In “The Skye Revivals” we read, “As the 19th century dawned another historian described religious conditions on the island in the following terms: ‘Druidism, Romanism, and Protestantism, each contributed an element of the grotesque superstition that went under the name of religion. The island was peopled by witches, fairies, and ghosts: darkness covered the land and gross darkness the people. Drunken and riotous excesses abounded. These were practiced in connection with the most sacred events. At funerals great quantities of ardent sprits were consumed before lifting the body. The most outrageous orgies were indulged in: bagpipes were played, songs sung, filthy tales and jests recounted.’”1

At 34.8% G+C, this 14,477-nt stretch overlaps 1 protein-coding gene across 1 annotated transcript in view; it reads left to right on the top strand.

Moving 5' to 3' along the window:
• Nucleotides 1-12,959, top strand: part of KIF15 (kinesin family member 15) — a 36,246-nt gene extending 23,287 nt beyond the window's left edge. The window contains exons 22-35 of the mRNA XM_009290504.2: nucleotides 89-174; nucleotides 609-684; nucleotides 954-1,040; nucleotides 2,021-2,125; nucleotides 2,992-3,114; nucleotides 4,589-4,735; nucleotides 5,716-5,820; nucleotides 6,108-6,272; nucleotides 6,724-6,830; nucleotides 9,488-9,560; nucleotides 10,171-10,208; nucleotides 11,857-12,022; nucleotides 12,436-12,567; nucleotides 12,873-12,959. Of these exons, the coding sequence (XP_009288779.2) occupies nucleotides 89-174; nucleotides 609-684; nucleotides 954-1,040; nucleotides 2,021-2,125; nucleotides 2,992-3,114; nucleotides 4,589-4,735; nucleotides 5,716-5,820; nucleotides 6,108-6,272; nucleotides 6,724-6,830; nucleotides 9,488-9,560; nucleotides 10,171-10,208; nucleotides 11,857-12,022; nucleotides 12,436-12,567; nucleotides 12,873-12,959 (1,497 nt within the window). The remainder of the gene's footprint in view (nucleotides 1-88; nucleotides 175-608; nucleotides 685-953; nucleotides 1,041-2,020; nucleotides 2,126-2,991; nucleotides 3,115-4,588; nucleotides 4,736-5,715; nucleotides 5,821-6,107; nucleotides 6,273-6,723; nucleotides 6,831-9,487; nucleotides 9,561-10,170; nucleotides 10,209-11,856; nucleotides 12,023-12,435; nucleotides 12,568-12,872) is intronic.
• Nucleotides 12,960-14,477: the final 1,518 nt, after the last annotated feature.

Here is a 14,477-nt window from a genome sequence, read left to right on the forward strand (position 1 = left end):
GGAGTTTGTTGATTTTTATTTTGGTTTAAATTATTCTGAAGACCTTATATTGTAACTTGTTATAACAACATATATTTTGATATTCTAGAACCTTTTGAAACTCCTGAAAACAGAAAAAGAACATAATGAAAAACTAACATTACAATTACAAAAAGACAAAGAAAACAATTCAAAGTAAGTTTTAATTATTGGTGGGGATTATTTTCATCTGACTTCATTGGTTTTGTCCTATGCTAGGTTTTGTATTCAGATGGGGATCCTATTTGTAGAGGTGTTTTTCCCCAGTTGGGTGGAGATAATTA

We are tempted to think that our society is unredeemable…Not so. The wickedness on the Island of Skye should stand as a testimony of what God can do with a corrupt society, “None could be found in all the parish, whose life had conformity to the word of God. None showed so much submission as to pray in their families; and it was said, that only two men prayed privately. And these two men were far from being serious Christians, although they were elders in the church.”2
1 Steve Taylor, The Skye Revivals (Chichester, England: New Wine Press, 2003), 15-16.
2 Steve Taylor, The Skye Revivals (Chichester, England: New Wine Press, 2003), 16